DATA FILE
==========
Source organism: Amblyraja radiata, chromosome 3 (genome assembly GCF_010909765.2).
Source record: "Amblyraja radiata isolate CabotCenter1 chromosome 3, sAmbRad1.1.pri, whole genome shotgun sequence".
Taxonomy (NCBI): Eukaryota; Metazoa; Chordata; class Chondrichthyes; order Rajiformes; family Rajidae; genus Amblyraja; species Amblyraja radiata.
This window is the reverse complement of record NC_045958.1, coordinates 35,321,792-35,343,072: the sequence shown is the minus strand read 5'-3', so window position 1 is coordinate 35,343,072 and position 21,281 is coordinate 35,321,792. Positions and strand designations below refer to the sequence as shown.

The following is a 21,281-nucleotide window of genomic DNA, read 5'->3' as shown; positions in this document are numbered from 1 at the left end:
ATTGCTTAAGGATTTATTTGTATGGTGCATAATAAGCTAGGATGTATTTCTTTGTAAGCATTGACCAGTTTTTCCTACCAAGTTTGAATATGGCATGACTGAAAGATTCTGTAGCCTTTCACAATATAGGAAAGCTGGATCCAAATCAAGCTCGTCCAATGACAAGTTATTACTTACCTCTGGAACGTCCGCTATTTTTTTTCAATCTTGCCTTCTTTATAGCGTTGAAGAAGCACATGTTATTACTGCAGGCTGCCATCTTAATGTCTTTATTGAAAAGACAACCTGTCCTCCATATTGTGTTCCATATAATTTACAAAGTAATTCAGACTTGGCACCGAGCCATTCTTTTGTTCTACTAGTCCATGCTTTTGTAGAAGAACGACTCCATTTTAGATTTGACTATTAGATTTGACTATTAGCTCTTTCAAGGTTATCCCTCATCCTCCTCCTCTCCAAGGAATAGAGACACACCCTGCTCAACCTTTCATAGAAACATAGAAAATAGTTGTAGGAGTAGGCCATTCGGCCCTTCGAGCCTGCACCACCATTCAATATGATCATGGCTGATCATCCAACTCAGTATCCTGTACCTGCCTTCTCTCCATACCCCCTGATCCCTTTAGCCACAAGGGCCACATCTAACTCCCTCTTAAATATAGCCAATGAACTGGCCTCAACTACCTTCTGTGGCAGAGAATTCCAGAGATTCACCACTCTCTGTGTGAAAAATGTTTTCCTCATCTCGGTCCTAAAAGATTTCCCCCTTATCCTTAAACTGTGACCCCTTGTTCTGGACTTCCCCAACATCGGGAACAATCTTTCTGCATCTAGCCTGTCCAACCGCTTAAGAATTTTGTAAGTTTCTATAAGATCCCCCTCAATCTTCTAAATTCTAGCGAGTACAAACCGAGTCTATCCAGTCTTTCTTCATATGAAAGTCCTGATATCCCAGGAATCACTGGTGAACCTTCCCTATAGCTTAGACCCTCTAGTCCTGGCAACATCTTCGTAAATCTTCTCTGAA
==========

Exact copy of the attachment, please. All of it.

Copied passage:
Source organism: Amblyraja radiata, chromosome 3 (genome assembly GCF_010909765.2).
Source record: "Amblyraja radiata isolate CabotCenter1 chromosome 3, sAmbRad1.1.pri, whole genome shotgun sequence".
Taxonomy (NCBI): Eukaryota; Metazoa; Chordata; class Chondrichthyes; order Rajiformes; family Rajidae; genus Amblyraja; species Amblyraja radiata.
This window is the reverse complement of record NC_045958.1, coordinates 35,321,792-35,343,072: the sequence shown is the minus strand read 5'-3', so window position 1 is coordinate 35,343,072 and position 21,281 is coordinate 35,321,792. Positions and strand designations below refer to the sequence as shown.

The following is a 21,281-nucleotide window of genomic DNA, read 5'->3' as shown; positions in this document are numbered from 1 at the left end:
ATTGCTTAAGGATTTATTTGTATGGTGCATAATAAGCTAGGATGTATTTCTTTGTAAGCATTGACCAGTTTTTCCTACCAAGTTTGAATATGGCATGACTGAAAGATTCTGTAGCCTTTCACAATATAGGAAAGCTGGATCCAAATCAAGCTCGTCCAATGACAAGTTATTACTTACCTCTGGAACGTCCGCTATTTTTTTTCAATCTTGCCTTCTTTATAGCGTTGAAGAAGCACATGTTATTACTGCAGGCTGCCATCTTAATGTCTTTATTGAAAAGACAACCTGTCCTCCATATTGTGTTCCATATAATTTACAAAGTAATTCAGACTTGGCACCGAGCCATTCTTTTGTTCTACTAGTCCATGCTTTTGTAGAAGAACGACTCCATTTTAGATTTGACTATTAGATTTGACTATTAGCTCTTTCAAGGTTATCCCTCATCCTCCTCCTCTCCAAGGAATAGAGACACACCCTGCTCAACCTTTCATAGAAACATAGAAAATAGTTGTAGGAGTAGGCCATTCGGCCCTTCGAGCCTGCACCACCATTCAATATGATCATGGCTGATCATCCAACTCAGTATCCTGTACCTGCCTTCTCTCCATACCCCCTGATCCCTTTAGCCACAAGGGCCACATCTAACTCCCTCTTAAATATAGCCAATGAACTGGCCTCAACTACCTTCTGTGGCAGAGAATTCCAGAGATTCACCACTCTCTGTGTGAAAAATGTTTTCCTCATCTCGGTCCTAAAAGATTTCCCCCTTATCCTTAAACTGTGACCCCTTGTTCTGGACTTCCCCAACATCGGGAACAATCTTTCTGCATCTAGCCTGTCCAACCGCTTAAGAATTTTGTAAGTTTCTATAAGATCCCCCTCAATCTTCTAAATTCTAGCGAGTACAAACCGAGTCTATCCAGTCTTTCTTCATATGAAAGTCCTGATATCCCAGGAATCACTGGTGAACCTTCCCTATAGCTTAGACCCTCTAGTCCTGGCAACATCTTCGTAAATCTTCTCTGAA